By Rob Rowe (April 2020)

This time of year is Spring greens time and trees are among my favourite food particularly the young buds and leaves of beech and lime. However the very best to my taste buds is elm. The seeds not the leaves.

Many people are really surprised when you mention the elm. ‘But I thought they had all died?’

Elm trees are alive and living in their thousands in hedges and woods as small trees and shrubs. When they get older they usually succumb to Dutch Elm disease and then grow up again from the base. A form of natural coppicing.

Occasionally you may find a large tree and the Woodland Trust encourages the recording of these ‘huggable’ specimens. If you cannot get your arms around it, possibly that tree is old enough to be immune to the disease.  There are still a few really big elms hidden away too.

Their bright yellow flowers and seeds stand out from a distance and are often in such profusion that you can eat them by the fistful, or if you prefer pick them daintily one by one.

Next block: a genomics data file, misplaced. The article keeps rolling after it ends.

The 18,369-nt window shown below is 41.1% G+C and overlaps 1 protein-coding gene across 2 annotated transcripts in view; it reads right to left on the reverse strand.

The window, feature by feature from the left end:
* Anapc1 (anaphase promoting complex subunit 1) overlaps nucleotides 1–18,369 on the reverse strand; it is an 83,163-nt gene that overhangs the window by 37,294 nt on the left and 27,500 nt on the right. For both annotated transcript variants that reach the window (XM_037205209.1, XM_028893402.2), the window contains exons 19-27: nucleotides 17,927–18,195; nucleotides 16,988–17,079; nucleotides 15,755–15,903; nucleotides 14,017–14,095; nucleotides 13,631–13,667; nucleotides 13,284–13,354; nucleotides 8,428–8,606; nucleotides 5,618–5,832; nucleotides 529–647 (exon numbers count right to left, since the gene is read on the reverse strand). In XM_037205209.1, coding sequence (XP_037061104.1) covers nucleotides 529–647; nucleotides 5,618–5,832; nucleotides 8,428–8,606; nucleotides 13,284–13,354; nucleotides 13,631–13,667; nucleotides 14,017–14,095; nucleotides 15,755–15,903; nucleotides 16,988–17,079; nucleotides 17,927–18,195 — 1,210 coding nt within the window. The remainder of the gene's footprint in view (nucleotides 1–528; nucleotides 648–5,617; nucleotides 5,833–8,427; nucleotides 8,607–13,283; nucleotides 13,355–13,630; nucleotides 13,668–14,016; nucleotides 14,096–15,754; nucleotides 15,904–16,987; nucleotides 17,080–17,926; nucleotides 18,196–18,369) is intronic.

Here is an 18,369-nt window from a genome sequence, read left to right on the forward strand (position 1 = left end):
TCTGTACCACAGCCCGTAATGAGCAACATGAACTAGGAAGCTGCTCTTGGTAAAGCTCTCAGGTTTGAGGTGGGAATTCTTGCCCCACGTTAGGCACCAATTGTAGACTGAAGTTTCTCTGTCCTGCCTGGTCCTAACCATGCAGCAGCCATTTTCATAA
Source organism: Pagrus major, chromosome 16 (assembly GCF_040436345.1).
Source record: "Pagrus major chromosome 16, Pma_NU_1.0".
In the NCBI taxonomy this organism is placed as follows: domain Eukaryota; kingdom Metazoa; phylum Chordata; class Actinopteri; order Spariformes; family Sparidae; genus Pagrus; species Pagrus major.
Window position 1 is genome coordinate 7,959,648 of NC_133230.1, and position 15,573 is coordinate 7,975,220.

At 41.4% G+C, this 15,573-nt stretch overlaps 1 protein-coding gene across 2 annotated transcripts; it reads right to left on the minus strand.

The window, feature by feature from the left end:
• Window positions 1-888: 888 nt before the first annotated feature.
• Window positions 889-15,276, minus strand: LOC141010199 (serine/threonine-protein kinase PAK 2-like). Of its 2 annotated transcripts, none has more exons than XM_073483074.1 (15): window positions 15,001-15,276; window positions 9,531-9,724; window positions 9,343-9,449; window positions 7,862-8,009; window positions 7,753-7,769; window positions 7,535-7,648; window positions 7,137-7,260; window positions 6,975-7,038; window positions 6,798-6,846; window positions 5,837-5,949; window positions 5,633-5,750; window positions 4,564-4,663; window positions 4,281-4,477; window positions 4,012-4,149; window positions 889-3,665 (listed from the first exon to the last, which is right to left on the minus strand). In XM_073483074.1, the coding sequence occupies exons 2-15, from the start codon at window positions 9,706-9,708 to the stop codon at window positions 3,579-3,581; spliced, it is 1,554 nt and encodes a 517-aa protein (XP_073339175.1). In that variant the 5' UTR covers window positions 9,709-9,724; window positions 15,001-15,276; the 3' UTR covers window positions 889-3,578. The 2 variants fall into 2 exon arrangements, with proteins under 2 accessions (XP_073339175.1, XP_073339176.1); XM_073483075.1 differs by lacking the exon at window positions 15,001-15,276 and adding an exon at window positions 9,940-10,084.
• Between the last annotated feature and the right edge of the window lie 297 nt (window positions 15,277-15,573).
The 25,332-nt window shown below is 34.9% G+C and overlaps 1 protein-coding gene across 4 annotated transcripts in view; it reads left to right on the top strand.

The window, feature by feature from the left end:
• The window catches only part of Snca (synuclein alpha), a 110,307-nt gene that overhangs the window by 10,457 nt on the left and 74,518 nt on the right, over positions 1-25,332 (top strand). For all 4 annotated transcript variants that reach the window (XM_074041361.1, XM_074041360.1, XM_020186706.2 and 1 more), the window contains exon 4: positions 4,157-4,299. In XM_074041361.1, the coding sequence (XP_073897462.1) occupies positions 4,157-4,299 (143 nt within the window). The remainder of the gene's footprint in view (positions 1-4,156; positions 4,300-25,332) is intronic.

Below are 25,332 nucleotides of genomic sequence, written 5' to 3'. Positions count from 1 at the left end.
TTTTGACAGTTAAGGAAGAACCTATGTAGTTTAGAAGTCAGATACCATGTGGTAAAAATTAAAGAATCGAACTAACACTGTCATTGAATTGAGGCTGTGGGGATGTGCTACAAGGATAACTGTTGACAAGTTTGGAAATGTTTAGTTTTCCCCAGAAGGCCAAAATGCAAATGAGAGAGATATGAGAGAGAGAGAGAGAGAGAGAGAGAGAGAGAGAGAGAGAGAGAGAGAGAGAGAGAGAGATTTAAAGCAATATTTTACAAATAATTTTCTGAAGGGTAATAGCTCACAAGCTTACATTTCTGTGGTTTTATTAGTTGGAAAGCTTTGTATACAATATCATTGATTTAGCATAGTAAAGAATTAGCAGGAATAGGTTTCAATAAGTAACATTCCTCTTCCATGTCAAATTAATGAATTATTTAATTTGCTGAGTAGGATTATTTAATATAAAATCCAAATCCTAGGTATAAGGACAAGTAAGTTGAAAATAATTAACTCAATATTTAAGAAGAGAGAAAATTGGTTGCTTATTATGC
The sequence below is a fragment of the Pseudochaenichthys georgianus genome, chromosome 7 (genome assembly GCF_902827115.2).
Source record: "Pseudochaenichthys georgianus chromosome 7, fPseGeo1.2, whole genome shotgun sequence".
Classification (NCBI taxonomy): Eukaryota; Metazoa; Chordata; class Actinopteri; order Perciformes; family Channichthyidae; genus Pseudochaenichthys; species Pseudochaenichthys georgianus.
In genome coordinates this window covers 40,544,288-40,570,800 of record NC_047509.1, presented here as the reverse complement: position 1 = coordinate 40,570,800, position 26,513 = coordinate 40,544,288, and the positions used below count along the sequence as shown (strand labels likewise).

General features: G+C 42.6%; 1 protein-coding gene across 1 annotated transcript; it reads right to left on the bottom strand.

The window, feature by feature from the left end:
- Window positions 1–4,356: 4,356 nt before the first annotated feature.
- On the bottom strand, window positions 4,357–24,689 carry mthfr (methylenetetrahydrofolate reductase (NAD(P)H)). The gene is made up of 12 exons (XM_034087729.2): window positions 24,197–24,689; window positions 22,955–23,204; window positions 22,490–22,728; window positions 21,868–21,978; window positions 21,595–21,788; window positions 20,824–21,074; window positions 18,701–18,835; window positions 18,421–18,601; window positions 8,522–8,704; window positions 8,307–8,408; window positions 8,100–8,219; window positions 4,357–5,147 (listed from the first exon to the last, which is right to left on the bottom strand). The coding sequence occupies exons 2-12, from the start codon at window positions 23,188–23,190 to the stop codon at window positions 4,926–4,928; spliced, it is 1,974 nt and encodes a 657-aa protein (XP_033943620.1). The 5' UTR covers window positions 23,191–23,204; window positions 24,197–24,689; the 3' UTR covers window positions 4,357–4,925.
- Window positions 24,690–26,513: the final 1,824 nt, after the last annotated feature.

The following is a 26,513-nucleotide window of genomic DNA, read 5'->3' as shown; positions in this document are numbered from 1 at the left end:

Few wild foods grow in quite such profusion and they have a slight nuttiness and a sweetness unusual in the wild.

Here in Shropshire the elms seen producing fruit are mainly Wych elm with considerably fewer English elm and one or two rarities.

Long live the elm! Maybe in decades or centuries to come it will achieve immunity and rise up from our hedges to form those magnificent trees that Constable portrayed so well.